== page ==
3 powerful reasons intergenerational planning is vital for your family’s wealth

According to FTAdviser, in the next 30 years around £5.5 trillion will be passed to younger generations in Britain through inheritance. It’s been called “the greatest wealth transfer in UK history”.

Despite this, a recent study by Schroders Personal Wealth reveals that 80% of families don’t have a strategy for passing wealth to loved ones. If you’re one of them, you may not realise that a strategy could allow you to leave more money and reduce the chances of paying unnecessary Inheritance Tax (IHT).

So, if you’re wondering: “how can I reduce my Inheritance Tax liability?”, read on to discover how an intergenerational wealth strategy and financial planner could help. Before you do though, we need to look at how IHT works.

It’s the tax on your worldly belongings when you die

As IHT is typically charged at 40% it could significantly reduce the amount you leave to beneficiaries when you die. That said, it’s not all bad news, as the government allows you to have an amount in your estate on death that is not liable to IHT.

Known as the “nil-rate band” (NRB), in 2021/22 you could have £325,000 as an individual and £650,000 if you’re married. If you’re also entitled to the residence nil-rate band (RNRB), you could have up to £1 million in your estate before the tax is due, but this depends on your circumstances.

Always speak to a financial planner to confirm how much you could have in your estate before IHT is due. In March 2021, the chancellor froze the NRB and RNRB thresholds until 2026, so if your property and investments continue to rise in value during this period, you may face a higher IHT liability.

Reducing your wealth could reduce your IHT liability

If you have wealth above your threshold, it’s typically going to be liable to IHT. By reducing the value of your estate, you should reduce the amount of tax your estate will be charged. In fact, if you decrease your estate down to within your threshold you will normally not be liable to IHT.

One way you could do this is by using several gifts the government allows you to make every tax year. For example, in 2021/22, you could gift £3,000 to an individual or split the amount between many beneficiaries.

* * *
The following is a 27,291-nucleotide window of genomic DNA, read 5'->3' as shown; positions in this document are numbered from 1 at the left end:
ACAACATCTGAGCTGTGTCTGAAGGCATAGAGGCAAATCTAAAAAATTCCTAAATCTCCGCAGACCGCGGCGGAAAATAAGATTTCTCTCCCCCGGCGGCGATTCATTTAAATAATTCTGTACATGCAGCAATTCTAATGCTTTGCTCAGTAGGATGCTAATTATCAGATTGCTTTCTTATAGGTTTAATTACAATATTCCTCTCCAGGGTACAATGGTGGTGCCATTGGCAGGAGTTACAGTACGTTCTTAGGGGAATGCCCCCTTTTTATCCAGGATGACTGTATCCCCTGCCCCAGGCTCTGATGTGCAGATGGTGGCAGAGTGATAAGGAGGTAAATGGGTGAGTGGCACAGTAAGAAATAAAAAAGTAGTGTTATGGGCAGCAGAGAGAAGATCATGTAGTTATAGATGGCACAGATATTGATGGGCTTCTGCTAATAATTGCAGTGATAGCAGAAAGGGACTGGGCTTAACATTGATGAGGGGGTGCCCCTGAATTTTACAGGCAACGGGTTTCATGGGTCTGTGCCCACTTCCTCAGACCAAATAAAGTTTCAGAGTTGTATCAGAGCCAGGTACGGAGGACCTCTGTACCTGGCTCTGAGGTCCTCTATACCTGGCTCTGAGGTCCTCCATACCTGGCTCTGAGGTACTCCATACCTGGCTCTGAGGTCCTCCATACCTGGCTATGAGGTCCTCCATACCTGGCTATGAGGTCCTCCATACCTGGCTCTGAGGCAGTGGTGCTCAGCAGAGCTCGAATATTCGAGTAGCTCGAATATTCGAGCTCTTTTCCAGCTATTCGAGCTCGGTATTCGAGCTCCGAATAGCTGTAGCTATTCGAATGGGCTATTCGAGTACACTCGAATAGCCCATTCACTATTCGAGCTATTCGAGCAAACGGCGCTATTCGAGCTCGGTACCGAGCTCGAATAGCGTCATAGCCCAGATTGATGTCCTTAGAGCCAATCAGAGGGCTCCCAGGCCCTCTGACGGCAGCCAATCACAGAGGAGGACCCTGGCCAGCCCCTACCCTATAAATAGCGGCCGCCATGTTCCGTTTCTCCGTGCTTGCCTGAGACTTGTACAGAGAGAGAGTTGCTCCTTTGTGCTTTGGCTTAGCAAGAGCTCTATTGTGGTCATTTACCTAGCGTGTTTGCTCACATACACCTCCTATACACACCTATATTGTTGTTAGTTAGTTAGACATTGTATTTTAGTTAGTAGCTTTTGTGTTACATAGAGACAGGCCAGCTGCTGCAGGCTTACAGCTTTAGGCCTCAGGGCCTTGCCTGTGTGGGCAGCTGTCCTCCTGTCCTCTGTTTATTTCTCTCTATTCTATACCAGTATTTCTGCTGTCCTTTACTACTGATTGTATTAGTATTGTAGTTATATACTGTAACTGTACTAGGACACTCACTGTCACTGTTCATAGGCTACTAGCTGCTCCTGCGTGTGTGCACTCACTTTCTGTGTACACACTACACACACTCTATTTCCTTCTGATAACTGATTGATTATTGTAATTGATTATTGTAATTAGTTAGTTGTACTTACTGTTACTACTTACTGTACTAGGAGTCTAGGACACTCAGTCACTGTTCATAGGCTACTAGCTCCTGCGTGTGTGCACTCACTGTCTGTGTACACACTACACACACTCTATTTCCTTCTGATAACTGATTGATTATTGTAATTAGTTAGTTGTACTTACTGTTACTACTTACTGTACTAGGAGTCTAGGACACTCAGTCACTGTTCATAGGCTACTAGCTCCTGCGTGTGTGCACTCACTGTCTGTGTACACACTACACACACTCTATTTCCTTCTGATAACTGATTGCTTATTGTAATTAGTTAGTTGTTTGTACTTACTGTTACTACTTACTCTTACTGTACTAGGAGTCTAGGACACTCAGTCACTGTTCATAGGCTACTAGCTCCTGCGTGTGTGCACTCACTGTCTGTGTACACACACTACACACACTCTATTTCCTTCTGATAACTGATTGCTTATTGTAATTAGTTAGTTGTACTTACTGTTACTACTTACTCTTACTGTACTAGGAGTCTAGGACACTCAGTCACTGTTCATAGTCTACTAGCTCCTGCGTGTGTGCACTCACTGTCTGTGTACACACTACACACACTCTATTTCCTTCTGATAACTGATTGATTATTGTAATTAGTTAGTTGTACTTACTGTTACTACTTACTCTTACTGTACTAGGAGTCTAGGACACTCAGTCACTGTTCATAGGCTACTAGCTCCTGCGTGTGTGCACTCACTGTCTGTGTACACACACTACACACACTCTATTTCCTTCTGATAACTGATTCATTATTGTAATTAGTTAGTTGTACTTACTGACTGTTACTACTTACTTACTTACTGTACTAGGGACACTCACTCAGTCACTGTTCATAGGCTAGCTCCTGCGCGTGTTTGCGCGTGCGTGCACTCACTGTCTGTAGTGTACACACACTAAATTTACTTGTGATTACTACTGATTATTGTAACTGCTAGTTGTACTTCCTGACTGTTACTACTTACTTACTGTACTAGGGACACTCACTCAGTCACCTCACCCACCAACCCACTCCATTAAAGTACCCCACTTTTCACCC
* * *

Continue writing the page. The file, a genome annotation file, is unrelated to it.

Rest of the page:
A financial planner can explain all the gifts you may make, and which ones may be right for you.

You could use a potentially exempt transfer (PET)

If you have a substantial amount above your threshold that is likely to be liable to IHT, you may want to consider a PET. This allows you to gift any amount to as many people as you want.

The only stipulation is that you must live for seven years after making the gift for it to fall outside your estate and not be liable to the tax. If you don’t survive seven years, the gift could be liable to a sliding scale of IHT depending on how long you’re alive for.

Creating an intergenerational wealth strategy could help

So, if you are wondering “how can I pay less Inheritance Tax?”, you’ll probably be pleased to learn that an intergenerational wealth strategy could help. This is a strategy you develop that helps you plan the best way to pass your wealth to beneficiaries, taking into consideration:

  • IHT
  • The gifts you could make
  • Your future financial security
  • Any tax implications.

Starting your strategy as soon as possible is critical for the following three reasons.

It could provide more time

If you start your strategy as early as possible, it could provide more time to reduce the value of your estate to within the NRB threshold. For example, if you start your strategy aged 65 and use a PET, you’re more likely to survive for seven years than if you’re 85 when you do it.

You could also use the annual gifts the government allows you to make for more years, helping you reduce your estate further.

Provide money when your family needs it more

Gifting when you and your family members are younger could mean the money has more value when they receive it.

Leaving money when you die could mean you pass it to loved ones when they’re already financially secure. If, instead, you give money when they’re younger, and potentially trying to support a young family while paying a mortgage, your money could be much more helpful to them.

Give you more control

Gifting while alive means you can have a say about how your wealth is used. For example, if you want it to help your grandchildren buy a first home, but are worried they’ll instead buy a sports car, you can take action.

By talking to them, or setting up a legal trust, you could ensure they understand how you would like it to be used, and create a legal framework to ensure that’s what they do. Gifting while you’re alive could also stop arguments within the family when you die, as they will be clear about who receives what and why.

Remember to back your wishes up with a bona fide will. And, as trusts can have complex tax rules, always speak with a financial planner to ensure they are right for you.

Get in touch

If you are asking yourself: “do I have an IHT liability?” and would like to discuss how you might reduce it, please contact me. My email is a.douglass@grosvenorconsultancy.co.uk or call my office on 01793 766 123. Alternatively, call my mobile on 07525 177 046.

While I offer high standards of service and will work with you to ensure any plan is right for you, I’m also a busy mum, so work Mondays and Tuesdays only.

Please note:

This article is for information only. Please do not act based on anything you might read in this article. All contents are based on our understanding of HMRC legislation, which is subject to change.

Leave a Reply

Your email address will not be published. Required fields are marked *